I’ve been reading about all the commercial ‘Winter Wonderlands’ in the UK – ‘Santa’s Special Grotto’ and ‘Christmas Forest with Elves’ sort of arrangements. I’m rather impressed that up this way, where Father Christmas actually lives (in Jukkasjärvi), there isn’t even a sign pointing to his house, let alone an entrance fee. In fact, you wouldn’t notice he’s there really.

He sits on his front porch and watches people. Inmates from the Ice Hotel, for example, having their physical recreation, walking to the church and back in their prisoner outfits. He doesn’t invite anyone in for a chat, or encourage children to come and collect presents. He doesn’t do anything in particular. He’ll wink at you, though, if you catch his eye. It seems to be his temporary home, in the run-up to Christmas. We never see him there after Christmas Eve. But is he Father Christmas or just another ‘Tomte’?

It’s confusing in Sweden, one never knows. It’s ‘Tomte’ who delivers the presents, and although he looks like Father Christmas there are thousands of ‘Tomtar’ (plural form) all over Sweden, making an appearance at the same time (Christmas Eve afternoon). I looked up an explanation of why there are so many of them and learnt that they’re thought to be the spirit of the farmer who first cleared the land and built a house there. That’s what ‘tomte’ actually means – ‘a plot of land’. So it’s a kind of ancestor worship I suppose. And you need to keep your house Tomte happy, especially at Christmas time.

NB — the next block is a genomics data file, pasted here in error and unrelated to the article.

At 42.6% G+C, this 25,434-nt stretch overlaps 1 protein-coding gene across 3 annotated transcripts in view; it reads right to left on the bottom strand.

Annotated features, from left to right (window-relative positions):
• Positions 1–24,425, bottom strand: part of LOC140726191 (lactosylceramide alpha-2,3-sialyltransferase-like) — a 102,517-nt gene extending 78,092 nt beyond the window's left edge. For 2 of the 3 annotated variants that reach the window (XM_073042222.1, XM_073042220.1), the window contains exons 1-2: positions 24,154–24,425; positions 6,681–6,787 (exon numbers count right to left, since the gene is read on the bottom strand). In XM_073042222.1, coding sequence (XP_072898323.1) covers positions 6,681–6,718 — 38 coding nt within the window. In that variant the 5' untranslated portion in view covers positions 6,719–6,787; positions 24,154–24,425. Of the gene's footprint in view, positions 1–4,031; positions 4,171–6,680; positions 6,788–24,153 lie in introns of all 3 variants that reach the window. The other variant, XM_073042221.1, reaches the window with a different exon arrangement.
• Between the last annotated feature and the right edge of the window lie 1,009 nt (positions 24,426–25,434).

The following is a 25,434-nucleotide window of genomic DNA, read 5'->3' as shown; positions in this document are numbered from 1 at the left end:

That explained it then. Just before Christmas our fridge-freezer had an identity crisis and started beeping crazily when the outdoor temperature hit minus 18. The downstairs shower drain got blocked and flooded the shower. Then the fuse went in the mains electricity. Clearly our Tomte wasn’t happy.

I didn’t know what to do. I had to look it up. Apparently Tomtar don’t like their habits disturbed and can get into a terrible rage if you re-organise things around the house. You also have to take good care of your land and animals, and not allow buildings to deteriorate. And finally, at Christmas, your house Tomte likes a bowl of porridge, with butter. Butter in the porridge, mind, not next to it – they’re very particular about that.

After repairing the creaking downstairs door, doing a bit of clearing up in the basement, and talking loudly in the house about porridge with butter, things seem to have returned to normal.